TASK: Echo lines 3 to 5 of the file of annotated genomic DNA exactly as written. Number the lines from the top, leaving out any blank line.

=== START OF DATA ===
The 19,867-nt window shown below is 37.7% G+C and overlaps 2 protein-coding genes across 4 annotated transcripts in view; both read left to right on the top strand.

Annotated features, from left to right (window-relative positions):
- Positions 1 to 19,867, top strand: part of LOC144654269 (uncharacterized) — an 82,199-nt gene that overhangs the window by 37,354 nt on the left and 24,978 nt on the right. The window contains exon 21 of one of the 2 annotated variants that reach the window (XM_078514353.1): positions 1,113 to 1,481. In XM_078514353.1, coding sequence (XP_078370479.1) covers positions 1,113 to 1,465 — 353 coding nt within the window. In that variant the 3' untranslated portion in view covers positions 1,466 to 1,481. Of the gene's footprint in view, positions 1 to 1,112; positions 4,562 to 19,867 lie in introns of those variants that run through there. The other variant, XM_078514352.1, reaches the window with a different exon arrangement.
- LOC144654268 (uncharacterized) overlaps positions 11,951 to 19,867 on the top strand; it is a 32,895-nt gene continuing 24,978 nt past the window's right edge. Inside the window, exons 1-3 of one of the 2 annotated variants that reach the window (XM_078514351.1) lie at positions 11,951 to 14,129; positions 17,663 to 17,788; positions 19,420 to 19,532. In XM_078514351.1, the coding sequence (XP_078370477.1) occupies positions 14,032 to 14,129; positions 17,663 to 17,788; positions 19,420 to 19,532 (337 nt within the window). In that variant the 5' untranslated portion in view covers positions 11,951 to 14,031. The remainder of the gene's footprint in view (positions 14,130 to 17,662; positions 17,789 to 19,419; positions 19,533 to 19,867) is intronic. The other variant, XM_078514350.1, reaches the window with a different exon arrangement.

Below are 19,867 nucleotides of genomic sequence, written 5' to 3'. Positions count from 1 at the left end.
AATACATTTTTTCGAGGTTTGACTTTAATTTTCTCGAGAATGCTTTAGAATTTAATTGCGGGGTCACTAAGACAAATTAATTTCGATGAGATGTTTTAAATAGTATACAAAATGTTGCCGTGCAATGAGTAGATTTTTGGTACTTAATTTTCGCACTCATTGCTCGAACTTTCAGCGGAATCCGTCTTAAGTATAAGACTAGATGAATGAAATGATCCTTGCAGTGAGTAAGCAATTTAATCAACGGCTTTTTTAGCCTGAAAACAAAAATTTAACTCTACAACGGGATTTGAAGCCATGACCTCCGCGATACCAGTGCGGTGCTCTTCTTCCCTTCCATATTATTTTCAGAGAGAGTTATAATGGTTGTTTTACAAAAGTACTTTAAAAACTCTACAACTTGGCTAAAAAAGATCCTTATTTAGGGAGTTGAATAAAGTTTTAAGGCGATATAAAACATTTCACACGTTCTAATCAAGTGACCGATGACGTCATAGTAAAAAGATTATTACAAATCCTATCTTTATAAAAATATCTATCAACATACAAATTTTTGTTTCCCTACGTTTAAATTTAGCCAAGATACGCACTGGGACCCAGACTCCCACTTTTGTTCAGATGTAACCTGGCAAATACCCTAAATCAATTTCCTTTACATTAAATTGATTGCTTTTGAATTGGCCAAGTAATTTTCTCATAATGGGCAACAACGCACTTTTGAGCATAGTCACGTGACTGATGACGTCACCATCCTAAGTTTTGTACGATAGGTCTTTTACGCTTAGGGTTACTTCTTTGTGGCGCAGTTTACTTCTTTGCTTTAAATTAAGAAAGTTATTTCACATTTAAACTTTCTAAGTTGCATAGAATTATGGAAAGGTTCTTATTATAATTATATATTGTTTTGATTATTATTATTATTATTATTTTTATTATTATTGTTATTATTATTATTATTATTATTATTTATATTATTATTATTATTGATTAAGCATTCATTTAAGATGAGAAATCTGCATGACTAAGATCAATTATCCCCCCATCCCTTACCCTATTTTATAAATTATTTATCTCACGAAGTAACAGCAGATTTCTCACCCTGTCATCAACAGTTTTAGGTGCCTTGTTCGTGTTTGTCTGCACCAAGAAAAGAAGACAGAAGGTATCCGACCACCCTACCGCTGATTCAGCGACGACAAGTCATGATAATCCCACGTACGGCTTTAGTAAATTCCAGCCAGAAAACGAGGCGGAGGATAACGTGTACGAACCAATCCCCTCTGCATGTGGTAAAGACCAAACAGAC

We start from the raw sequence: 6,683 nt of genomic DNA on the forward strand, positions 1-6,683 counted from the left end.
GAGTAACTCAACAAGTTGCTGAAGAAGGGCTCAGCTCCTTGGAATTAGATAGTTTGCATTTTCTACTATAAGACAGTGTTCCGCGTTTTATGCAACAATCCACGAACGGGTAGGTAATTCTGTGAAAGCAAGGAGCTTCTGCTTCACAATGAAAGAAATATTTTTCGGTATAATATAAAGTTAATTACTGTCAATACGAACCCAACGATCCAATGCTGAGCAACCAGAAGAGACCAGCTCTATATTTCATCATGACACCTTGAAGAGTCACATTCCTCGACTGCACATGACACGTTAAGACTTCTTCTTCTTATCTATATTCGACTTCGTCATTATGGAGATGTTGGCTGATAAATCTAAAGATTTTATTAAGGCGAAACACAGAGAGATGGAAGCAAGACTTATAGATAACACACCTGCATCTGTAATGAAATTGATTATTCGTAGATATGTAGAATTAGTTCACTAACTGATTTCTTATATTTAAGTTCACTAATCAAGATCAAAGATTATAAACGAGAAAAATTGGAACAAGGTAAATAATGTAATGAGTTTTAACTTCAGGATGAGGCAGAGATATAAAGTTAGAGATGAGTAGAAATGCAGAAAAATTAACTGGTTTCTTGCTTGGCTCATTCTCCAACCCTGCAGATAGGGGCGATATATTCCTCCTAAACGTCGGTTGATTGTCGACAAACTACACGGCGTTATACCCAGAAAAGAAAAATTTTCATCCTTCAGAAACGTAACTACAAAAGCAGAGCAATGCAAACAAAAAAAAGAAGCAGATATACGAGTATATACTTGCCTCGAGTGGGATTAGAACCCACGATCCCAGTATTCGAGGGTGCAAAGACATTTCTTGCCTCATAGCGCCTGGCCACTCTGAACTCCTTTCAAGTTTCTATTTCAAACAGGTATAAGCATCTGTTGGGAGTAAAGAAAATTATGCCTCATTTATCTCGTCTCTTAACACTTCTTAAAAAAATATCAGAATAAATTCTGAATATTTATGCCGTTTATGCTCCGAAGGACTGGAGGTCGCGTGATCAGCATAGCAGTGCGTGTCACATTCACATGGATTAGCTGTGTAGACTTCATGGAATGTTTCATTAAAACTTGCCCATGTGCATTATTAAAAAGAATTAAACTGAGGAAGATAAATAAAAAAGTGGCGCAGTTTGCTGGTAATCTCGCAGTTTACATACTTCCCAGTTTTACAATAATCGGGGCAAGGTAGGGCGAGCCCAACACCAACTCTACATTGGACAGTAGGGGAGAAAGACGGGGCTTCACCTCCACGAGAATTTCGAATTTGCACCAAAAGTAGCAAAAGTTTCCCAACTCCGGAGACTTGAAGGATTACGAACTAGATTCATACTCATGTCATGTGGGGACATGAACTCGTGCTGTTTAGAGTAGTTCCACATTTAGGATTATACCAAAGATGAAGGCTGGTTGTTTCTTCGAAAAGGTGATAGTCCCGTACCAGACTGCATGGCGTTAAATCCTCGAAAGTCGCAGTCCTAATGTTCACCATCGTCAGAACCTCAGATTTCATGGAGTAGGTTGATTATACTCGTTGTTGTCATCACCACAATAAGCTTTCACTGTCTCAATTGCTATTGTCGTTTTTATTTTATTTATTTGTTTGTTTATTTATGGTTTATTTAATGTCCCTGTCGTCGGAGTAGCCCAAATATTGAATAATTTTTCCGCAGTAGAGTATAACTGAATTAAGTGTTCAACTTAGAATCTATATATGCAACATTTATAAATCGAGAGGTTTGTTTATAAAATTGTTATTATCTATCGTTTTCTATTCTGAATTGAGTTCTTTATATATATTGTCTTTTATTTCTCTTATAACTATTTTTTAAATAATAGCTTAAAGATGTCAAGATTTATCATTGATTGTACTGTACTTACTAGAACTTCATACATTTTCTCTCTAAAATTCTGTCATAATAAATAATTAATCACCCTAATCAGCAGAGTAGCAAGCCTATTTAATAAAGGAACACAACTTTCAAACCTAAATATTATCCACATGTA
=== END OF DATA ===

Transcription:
- Positions 1 to 19,867, top strand: part of LOC144654269 (uncharacterized) — an 82,199-nt gene that overhangs the window by 37,354 nt on the left and 24,978 nt on the right. The window contains exon 21 of one of the 2 annotated variants that reach the window (XM_078514353.1): positions 1,113 to 1,481. In XM_078514353.1, coding sequence (XP_078370479.1) covers positions 1,113 to 1,465 — 353 coding nt within the window. In that variant the 3' untranslated portion in view covers positions 1,466 to 1,481. Of the gene's footprint in view, positions 1 to 1,112; positions 4,562 to 19,867 lie in introns of those variants that run through there. The other variant, XM_078514352.1, reaches the window with a different exon arrangement.
- LOC144654268 (uncharacterized) overlaps positions 11,951 to 19,867 on the top strand; it is a 32,895-nt gene continuing 24,978 nt past the window's right edge. Inside the window, exons 1-3 of one of the 2 annotated variants that reach the window (XM_078514351.1) lie at positions 11,951 to 14,129; positions 17,663 to 17,788; positions 19,420 to 19,532. In XM_078514351.1, the coding sequence (XP_078370477.1) occupies positions 14,032 to 14,129; positions 17,663 to 17,788; positions 19,420 to 19,532 (337 nt within the window). In that variant the 5' untranslated portion in view covers positions 11,951 to 14,031. The remainder of the gene's footprint in view (positions 14,130 to 17,662; positions 17,789 to 19,419; positions 19,533 to 19,867) is intronic. The other variant, XM_078514350.1, reaches the window with a different exon arrangement.

Below are 19,867 nucleotides of genomic sequence, written 5' to 3'. Positions count from 1 at the left end.